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Thread: Headers for the Elky - does this sound good?

  1. #1
    Senior Member eesquared's Avatar
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    Headers for the Elky - does this sound good?

    I called several places regarding installing headers on the Elky. I finally settled on a performance shop.

    I took the car to the shop after a brief phone conversation with the store manager. He brought out his exhaust guy, they looked under the car, inside the car, under the hood. You know - guys do that to show you that they are supposed to know what they are doing with your car. That's ok - let 'em feel superior, boost their egos, and they will love working on your car.

    Right now, the car has a single exhaust - no doubt it was replaced at some point in the past with after-market parts. I told the shop guys I wanted dual headers installed.

    Why? They asked.

    At this point in the conversation, I get to impart my limited knowledge of cars that I have gained from talking with Eric, Dom, Grouch, husbands, fathers, brothers, and next door shade-tree mechanics (and the service manual!).

    I say: Well, several reasons: better performance, better gas mileage, more horsepower, and a little less weight.

    But you will never get real performance out of a 305. Why do you want to do this again?

    I just told you why....

    So, we banter back and forth for a few more minutes and exhaust guy says "Well, yeah, we can do that. How loud do you want it? And we can route them around so that we do not have to cut out a notch to hold it."

    Ok. Great. "Not loud enough to attract undue attention, but I want it to sound like it has a .305 V8 in it." <duh>

    To my delight, exhaust guy says, pointing at bolts in manifold, We'll have to be careful taking these off - they might be stuck." Oh, deja vu, where have I heard that before? Thank you, Eric.

    The next day, the estimate arrives in my inbox. I am pleasantly surprised that it will cost less than feeding a small country for:
    new coated headers (not available in raw steel)
    new Flowmaster style 3 chamber mufflers
    new “special” catalytic converters
    exhaust system exiting at each side of the rear Installation and sales tax included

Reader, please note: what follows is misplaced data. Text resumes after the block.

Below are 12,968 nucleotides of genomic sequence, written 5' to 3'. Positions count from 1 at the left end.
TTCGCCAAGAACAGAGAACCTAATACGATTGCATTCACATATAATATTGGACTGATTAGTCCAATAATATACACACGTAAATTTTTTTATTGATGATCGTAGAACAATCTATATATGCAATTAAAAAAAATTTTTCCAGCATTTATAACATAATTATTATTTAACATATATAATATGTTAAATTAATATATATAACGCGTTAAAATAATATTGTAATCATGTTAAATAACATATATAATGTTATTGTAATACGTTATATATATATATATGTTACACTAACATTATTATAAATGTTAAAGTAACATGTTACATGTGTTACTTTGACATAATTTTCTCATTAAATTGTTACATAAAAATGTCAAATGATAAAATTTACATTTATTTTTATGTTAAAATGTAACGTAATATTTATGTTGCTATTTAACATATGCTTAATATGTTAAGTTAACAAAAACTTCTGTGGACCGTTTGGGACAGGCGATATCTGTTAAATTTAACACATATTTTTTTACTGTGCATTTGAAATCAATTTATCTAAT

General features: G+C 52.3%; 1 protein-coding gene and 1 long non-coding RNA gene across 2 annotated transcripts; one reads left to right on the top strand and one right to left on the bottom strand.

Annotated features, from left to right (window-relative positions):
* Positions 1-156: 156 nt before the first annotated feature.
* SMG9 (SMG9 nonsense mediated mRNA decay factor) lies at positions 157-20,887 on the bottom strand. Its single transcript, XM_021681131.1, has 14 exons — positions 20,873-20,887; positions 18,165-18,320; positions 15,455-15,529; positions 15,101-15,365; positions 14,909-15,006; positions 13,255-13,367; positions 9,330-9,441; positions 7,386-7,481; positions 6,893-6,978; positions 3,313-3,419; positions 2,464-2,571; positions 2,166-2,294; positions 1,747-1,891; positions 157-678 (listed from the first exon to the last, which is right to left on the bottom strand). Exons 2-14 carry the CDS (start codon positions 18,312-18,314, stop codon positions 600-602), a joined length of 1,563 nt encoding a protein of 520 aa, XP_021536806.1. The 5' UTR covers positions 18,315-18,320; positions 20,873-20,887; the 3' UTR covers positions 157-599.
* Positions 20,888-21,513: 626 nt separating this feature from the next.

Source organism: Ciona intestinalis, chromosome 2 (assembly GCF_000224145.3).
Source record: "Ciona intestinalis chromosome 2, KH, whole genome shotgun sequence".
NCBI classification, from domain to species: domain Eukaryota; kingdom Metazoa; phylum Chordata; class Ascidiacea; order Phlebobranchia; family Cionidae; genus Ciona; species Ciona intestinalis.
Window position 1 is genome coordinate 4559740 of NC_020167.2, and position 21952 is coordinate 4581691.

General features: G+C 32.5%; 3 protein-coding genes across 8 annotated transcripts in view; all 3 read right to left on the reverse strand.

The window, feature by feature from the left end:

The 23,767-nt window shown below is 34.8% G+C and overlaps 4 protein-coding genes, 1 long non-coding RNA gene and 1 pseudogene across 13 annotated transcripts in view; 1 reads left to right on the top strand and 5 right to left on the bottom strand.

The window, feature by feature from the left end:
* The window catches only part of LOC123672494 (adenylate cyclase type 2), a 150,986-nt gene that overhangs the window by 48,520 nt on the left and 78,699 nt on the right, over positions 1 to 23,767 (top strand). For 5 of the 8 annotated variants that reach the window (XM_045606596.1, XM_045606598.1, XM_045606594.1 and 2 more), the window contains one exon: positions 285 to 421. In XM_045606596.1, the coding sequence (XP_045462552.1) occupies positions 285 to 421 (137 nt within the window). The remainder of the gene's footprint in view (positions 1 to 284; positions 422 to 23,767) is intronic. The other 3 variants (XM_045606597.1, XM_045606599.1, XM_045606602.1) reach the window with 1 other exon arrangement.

Coated means they won't rust as easily....right?
    They will come out behind the rear tires, where the single one comes out now.
    I know what the special catalytic converter is - we discussed that at the shop.

    So, does this sound like a good setup?

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    Coated means it will take a long time for the headers to rust through. ... and in the meantime they'll look nice.

    It sounds like a decent system.

  3. #3
    Vulture of The Western World Eric's Avatar
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    Overall, yes!

    "Coated" is good - hopefully, ceramic or similar. Headers are made of tube steel, usually fairly thin - vs. manifolds, which are made of heavy cast iron. The coating will help prevent rust and (if it's ceramic) also cut down on the noise a bit, too.

    I'm not sure why they say you "won't get power out of a 305." That's ignorant. The 305 is a small block Chevy, no different in its basic layout/design than a 302 or 283 - or a 350. Some versions of the small block Chevy had better cylinder heads than others - or hotter cams (a big factor) and there is an advantage (all else being equal) to having more displacement. But there is nothing "wrong" with the 305.

    In stock form, several versions were pretty hot for their time (L69 "5.0 High Output" for example as used in the early-mid 1980s Z28 and Monte Carlo SS). The reason it seems underpowered by current standards is that everything was underpowered by current standards in the early-mid 1980s! Circa 1986, 190-225 hp was about as hot as it got. The 350 in the Corvette during that period was only making about 15-20 more hp than the 305 HO, by the way.

    Not a huge difference.

    With a performance cam, headers (you've got that covered) and some tuning work (ignition and carb) you should be very happy with the performance you get out of your 305.

    Ask the shop whether they can get/use self-locking bolts for the headers; header bolts have a tendency to shake loose and annoying exhaust leaks and having to periodically check/tighten the often hard-to-get-at bolts are the hassle that sometimes comes with having headers. But self-locking bolts will keep the headers on tight. Well worth the extra money. Safety wiring them tight is another option.

    PS: Be aware that you'll need to re-jet/tune your carburetor after the exhaust is done to get the most out of your headers. I recommend Cliff Ruggles. See here: http://cliffshighperformance.com/
    You can send him your carburetor and he'll rebuild/calibrate the whole thing for you, to match your engine perfectly. Or he can send you the kit - again, matched to your specific situation. Cliff is a great guy and he knows the Rochester Quadrajet probably better than almost anyone.

  4. #4
    Senior Member grouch's Avatar
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    The 305 is just a 350 with a smaller bore and slightly shorter stroke. The old 307 now, that puppy could barely get out of it's own way. It didn't last very many years but the 305 was in production for quite a while. These guys may not know the difference. Consider that there hasn't been a carbureted engine on cars in the last 30+ years.